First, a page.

Tom Swarbrick 10am - 1pm
Covid infections rise across most of UK but R-rate drops slightly in England
30 July 2021, 14:10 | Updated: 30 July 2021, 14:15
Covid infections are still rising across most of the UK but the latest ONS data shows "possible signs" the rate of infection in England could be slowing down.
Around one in 65 people in private households in England had Covid-19 in the week to July 24 - up from one in 75 in the previous week, according to the latest estimates from the Office for National Statistics (ONS).
Despite the rate increasing the ONS said there are "possible signs that the rate of increase may have slowed" as rates began to level off in most regions of England.
The ONS estimates that 856,200 people within the community population in England had COVID-19 in the week to July 24, 18,800 in Wales, 27,200 in Northern Ireland and 49,500 in Scotland.
The Welsh figure equates to around one in 160 people, up from one in 210 in the previous week, and the highest level since the week to February 12.
In Northern Ireland, the latest estimate is around one in 65 people, up from one in 170.
Latest data show #COVID19 infection rates have continued to increase in England, Wales and Northern Ireland and decreased in Scotland in the week ending 24 July 2021.— Office for National Statistics (ONS) (@ONS) July 30, 2021
The Delta variant continues to be the most common in the UK https://t.co/HXYymKxo93 pic.twitter.com/0tUTs957aP
For Scotland, the ONS estimates that around one in 110 people had Covid-19 in the week to July 24, down from one in 80 in the previous week.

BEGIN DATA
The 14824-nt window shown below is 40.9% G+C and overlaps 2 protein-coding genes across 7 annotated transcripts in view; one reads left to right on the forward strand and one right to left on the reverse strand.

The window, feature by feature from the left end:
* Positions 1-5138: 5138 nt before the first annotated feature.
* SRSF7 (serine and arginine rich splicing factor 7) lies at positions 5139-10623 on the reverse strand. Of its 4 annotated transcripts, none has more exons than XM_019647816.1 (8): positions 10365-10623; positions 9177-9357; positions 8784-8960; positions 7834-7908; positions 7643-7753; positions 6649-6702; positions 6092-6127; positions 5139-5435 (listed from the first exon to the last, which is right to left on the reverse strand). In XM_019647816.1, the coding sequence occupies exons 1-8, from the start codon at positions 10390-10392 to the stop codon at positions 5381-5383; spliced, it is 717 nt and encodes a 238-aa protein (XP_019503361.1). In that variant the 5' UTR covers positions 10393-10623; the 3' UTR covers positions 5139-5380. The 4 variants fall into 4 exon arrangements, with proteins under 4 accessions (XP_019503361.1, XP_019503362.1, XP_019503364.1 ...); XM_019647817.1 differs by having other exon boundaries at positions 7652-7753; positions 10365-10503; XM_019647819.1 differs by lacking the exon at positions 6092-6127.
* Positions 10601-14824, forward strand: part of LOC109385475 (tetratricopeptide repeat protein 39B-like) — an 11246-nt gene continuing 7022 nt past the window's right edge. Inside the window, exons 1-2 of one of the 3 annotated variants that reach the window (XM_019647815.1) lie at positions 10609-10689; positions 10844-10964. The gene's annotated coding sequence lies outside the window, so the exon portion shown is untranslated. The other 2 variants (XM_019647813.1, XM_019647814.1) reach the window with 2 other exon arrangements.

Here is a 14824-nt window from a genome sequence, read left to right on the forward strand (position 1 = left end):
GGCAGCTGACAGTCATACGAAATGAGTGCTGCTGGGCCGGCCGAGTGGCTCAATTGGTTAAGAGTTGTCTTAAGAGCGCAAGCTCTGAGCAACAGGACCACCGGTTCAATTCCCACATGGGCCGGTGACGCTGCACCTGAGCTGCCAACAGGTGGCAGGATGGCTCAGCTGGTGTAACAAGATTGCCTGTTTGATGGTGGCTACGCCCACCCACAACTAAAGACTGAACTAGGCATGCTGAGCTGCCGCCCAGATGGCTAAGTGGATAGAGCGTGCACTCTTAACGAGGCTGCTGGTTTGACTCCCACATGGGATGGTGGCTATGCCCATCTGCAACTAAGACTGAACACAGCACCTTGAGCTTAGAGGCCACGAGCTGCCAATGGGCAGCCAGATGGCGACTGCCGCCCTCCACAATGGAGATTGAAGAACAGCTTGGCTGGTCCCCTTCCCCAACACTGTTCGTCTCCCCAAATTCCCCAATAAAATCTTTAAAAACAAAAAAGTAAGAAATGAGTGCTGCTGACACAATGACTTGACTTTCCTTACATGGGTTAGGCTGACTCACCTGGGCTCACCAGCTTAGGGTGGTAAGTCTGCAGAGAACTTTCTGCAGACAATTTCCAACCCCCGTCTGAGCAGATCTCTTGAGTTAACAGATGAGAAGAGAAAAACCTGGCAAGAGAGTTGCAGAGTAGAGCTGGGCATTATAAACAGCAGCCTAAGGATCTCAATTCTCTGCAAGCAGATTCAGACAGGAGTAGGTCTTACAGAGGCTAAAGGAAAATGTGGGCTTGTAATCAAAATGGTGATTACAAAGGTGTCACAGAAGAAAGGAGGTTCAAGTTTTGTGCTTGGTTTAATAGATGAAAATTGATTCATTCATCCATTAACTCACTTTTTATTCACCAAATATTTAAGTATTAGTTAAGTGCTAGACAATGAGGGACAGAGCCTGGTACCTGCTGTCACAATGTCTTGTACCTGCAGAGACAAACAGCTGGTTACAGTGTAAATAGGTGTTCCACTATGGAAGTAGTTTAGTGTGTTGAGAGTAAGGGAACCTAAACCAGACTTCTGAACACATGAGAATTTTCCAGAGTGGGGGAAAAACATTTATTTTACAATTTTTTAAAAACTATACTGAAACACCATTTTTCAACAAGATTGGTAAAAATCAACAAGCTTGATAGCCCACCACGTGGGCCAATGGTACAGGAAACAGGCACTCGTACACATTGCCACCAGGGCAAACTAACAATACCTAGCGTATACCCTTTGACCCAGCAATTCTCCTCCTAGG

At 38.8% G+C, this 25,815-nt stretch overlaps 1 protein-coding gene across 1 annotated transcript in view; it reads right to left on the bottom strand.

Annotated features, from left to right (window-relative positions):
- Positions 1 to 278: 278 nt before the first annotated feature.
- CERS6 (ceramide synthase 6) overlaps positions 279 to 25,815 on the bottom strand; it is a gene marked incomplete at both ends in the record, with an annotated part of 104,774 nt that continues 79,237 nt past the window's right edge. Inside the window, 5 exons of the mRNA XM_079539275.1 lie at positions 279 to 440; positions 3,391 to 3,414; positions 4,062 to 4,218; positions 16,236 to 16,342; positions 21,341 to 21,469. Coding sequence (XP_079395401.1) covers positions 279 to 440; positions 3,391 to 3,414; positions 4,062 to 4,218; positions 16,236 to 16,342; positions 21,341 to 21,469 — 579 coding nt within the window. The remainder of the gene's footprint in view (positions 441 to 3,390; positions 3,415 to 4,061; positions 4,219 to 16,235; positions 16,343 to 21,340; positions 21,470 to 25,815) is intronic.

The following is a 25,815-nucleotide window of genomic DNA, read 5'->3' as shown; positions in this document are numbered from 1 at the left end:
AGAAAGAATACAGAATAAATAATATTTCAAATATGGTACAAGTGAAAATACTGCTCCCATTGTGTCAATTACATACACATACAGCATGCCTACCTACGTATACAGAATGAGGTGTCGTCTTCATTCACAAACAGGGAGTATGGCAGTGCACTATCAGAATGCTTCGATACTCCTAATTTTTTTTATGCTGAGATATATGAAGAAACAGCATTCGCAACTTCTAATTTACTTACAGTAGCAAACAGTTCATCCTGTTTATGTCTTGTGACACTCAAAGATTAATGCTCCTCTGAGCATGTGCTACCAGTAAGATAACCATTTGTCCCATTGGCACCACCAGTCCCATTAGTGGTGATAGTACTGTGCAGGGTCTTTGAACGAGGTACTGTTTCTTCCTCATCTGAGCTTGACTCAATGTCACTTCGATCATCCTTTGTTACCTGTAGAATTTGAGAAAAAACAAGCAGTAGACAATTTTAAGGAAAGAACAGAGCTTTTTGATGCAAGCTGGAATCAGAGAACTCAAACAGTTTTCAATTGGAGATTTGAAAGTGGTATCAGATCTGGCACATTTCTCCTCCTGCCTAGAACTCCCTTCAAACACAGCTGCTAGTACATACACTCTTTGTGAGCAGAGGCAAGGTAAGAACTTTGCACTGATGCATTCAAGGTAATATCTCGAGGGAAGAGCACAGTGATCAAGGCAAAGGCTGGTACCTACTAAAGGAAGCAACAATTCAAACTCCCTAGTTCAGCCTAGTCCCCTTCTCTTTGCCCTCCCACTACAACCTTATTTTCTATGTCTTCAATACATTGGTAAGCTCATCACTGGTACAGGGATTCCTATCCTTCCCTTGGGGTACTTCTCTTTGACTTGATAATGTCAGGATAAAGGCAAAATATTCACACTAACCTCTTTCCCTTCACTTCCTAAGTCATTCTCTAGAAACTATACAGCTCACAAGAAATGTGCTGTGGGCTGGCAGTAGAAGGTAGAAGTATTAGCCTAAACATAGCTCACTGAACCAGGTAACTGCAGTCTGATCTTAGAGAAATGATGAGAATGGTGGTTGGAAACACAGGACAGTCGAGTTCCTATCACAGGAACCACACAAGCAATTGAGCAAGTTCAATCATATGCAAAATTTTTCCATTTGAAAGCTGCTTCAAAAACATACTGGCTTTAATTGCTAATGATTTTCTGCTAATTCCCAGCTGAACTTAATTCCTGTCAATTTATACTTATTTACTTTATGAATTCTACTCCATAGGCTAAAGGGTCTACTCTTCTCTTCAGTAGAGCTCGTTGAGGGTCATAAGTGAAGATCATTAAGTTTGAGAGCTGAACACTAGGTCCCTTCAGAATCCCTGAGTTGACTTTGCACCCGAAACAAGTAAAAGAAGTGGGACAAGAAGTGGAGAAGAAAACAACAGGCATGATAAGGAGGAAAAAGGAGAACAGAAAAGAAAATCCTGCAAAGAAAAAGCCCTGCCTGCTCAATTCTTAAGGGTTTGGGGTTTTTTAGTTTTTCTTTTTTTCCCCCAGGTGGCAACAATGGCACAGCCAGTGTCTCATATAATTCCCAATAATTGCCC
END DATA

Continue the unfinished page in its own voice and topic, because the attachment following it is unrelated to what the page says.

The number of Covid-19 infections in the UK, which is estimated every week by the ONS, is not the same as the number of new cases of coronavirus, which are reported every day by the Government.
The number of infections provides a snapshot of the prevalence of Covid-19 within the entire community population of the UK, and estimates the percentage of people who are likely to test positive for the virus at any one point in time - regardless of when they caught the virus, how long they have had it, and whether they have symptoms or not.
It is based on a sample of swab tests collected from households across the UK.
The ONS added that the Delta Variant is still the dominant strain in the UK.
The percentage of people testing positive for Covid-19 is estimated to have increased in all regions of England, apart from eastern England and south-west England where the trend is uncertain, the ONS said.
North-east England had the highest proportion of people of any region likely to test positive for coronavirus in the week to July 24: around one in 30.
North-west England had the second highest estimate: around one in 45.
Eastern England and south-west England had the lowest estimates: around one in 100.
Separately, the R number, the estimated average number of people each person with Covid goes on to infect, is now between 1.1. and 1.4 in England.
Last week it was between 1.2 and 1.4.
Boris Johnson pressed ahead with lifting remaining Covid-19 restrictions in England in spite of the prevalence of the Delta variant.
Despite the figures the Prime Minister was facing pressure today to allow double jabbed people to escape isolation sooner.
Labour leader Sir Keir Starmer challenged the Government to change the pandemic strategy for England after Wales to ensure fully vaccinated adults will not have to isolate from August 7.